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Gene Therapy: Long Term Follow-Up After Administration of Human Gene Therapy Products

November 14, 2018

Re: Docket No. FDA-2018-D-2173: Long Term Follow-Up After Administration of Human Gene Therapy Products

Dear Sir/Madam:

The Biotechnology Innovation Organization (BIO) thanks the Food and Drug Administration (FDA) for the opportunity to submit comments regarding the draft guidance titled “Long Term Follow-Up After Administration of Human Gene Therapy Products”.

BIO is the world's largest trade association representing biotechnology companies, academic institutions, state biotechnology centers and related organizations across the United States and in more than 30 other nations. BIO members are involved in the research and development of innovative healthcare, agricultural, industrial, and environmental biotechnology products.

BIO applauds the FDA on the work done to develop this Draft Guidance along with its companion documents on the topic of Gene Therapies. The Draft Guidance is reflective of the Agency’s experience gathered over the past decade on the evaluation of safety of gene therapy products. This important Draft Guidance is well written and provides instrumental recommendations on how to determine and develop long term follow-up after administration of human gene therapy products. Below we have provided general comments as well as detailed comments in the table attached.

General Comments

  • The Draft Guidance appropriately describes the primary rationale of gene therapy (GT) product development being the offering of therapeutic effect through permanent or long-acting changes in the human body. However, the document assumes that long-term persistence of the GT product increases their safety risk, which BIO believes overstates the concern. The safety risk, whether short-term or long-term, will be different between the carrier (e.g., vector) or the protein encoded by the transgene.
  • BIO believes the Draft Guidance should recognize some of the challenges associated with viral vector persistence and safety risk. With respect to the persistence of the viral vector in GT products, it should be noted that if the viral vector does not persist then the efficacy may wane. In such circumstances it may be necessary to re-administer the viral vector. This comes with the additional risk of immune-mediated toxicities (as described in the Human Gene Editing for Retinal Disorder Draft Guidance). Since repeated administration of the GT product that has limited persistence may result in a prolonged duration of exposure to a GT product, it does not seem appropriate to emphasize the persistence of the GT product after a single administration. With respect to safety risk, there may be safety concerns related to the presence of the viral vector, whether the vector contains a genome (i.e., full capsids) or does not contain a genome (i.e., empty capsids) through immune-mediated mechanisms. Since GT products often utilize naturally occurring viruses (e.g., AAV), it is possible that safety concerns can arise as a result of an infection with a naturally occurring viral infection. It is likely that the long-term safety risks of the presence of the GT viral vector/capsid are no greater than the safety risks of a naturally occurring infection with the source vector.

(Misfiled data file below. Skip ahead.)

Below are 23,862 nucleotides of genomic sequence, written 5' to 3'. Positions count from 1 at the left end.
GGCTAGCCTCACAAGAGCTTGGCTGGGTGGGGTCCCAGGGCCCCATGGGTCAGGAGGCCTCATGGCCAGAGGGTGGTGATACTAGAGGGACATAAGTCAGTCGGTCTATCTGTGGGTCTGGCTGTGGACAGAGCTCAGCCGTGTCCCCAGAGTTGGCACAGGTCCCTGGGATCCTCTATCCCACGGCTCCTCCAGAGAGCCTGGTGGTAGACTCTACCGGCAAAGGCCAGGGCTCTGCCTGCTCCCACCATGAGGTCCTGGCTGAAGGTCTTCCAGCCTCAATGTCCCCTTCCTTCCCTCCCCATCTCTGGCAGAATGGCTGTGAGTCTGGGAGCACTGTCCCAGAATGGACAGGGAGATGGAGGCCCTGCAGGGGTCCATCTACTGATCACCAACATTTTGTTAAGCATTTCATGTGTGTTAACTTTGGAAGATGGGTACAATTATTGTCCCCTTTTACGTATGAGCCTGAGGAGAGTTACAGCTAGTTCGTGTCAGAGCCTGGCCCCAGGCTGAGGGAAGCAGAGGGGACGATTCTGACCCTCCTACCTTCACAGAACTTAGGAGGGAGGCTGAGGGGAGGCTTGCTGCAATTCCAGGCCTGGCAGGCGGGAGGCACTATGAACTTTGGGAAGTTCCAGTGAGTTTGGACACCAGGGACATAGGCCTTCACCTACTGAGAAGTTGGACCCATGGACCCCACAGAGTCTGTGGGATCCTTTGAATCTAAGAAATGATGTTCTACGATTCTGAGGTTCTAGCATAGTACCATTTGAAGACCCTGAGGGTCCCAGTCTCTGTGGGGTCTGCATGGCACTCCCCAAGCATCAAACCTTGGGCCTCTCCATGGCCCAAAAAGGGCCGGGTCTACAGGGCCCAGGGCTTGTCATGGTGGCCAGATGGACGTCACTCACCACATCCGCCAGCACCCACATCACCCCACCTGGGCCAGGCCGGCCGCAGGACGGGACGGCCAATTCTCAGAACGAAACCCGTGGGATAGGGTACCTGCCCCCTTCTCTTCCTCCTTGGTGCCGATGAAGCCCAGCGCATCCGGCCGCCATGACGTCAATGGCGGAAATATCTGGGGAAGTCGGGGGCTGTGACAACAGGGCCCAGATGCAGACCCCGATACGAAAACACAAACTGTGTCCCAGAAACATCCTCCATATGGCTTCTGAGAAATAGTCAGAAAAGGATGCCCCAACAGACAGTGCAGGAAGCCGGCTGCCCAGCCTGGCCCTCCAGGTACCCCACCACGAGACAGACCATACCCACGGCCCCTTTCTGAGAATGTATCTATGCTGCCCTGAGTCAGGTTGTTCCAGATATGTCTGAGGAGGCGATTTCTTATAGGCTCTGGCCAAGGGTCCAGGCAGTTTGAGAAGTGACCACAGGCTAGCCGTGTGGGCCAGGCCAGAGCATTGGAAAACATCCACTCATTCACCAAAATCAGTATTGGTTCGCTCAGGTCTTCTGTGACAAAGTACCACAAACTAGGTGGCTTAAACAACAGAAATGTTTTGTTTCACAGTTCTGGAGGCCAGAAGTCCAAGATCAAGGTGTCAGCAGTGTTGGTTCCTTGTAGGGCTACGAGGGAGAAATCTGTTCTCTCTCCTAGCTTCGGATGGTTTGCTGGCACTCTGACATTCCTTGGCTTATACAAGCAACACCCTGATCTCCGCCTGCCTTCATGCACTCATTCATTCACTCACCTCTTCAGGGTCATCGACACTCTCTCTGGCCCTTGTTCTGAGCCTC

• In general, BIO welcomes the updated change in the Draft Guidance on LTFU periods of 5 to 15 year follow up, which affords flexibility upon clinical experience and are based on product type. BIO notes that LTFU periods can present unique logistical challenges for sponsors. For example, patients can choose not to participate in the LTFU, drop out of a program, or relocate geographically without giving notice to the gene therapy manufacturer. Similar concerns exist for the health professionals treating patients, for example, a study investigator or a patient’s personal physician may retire from practice during a 15-year period. BIO encourages FDA to work along with Sponsors to explore and develop best practices to ensure that the maximum number of patients can be effectively tracked and engaged over the course of lengthy follow-up timeframes.
  • The Draft Guidance discusses the conduct of the biodistribution study for the purpose of designing the LTFU study. However, the Draft Guidance on Human Gene Therapy for Retinal Disorders indicates that the biodistribution study is conducted in order to design the toxicology study. Additionally, the biodistribution study is often taken into consideration as part of the environmental impact assessment. Acknowledgement of all uses of the biodistribution study should be included in this and other relevant Draft Guidances. In addition, BIO believes the Agency should consider partner with multiple stakeholders to evaluate key biodistribution questions including whether a quantitative approach is required, if studies using in vivo imaging may be acceptable, or whether studies evaluating the distribution of the viral vector without a transgene (i.e., evaluating the distribution of empty capsids) may be acceptable. 
  • BIO encourages the Agency to continue its initiative to promote global harmonization across multilateral organization in this field. As new GT are developed, harmonization become increasingly critical to support efficient development of safe and effective therapies for patients. Harmonization efforts should include organizations such as the International Conference on Harmonisation (ICH), or the International Pharmaceutical Regulators Programme (IPRP).

BIO appreciates this opportunity to submit comments regarding FDA’s draft guidance titled “Long Term Follow-Up After Administration of Human Gene Therapy Products”. We would be pleased to provide further input or clarification of our comments, as needed.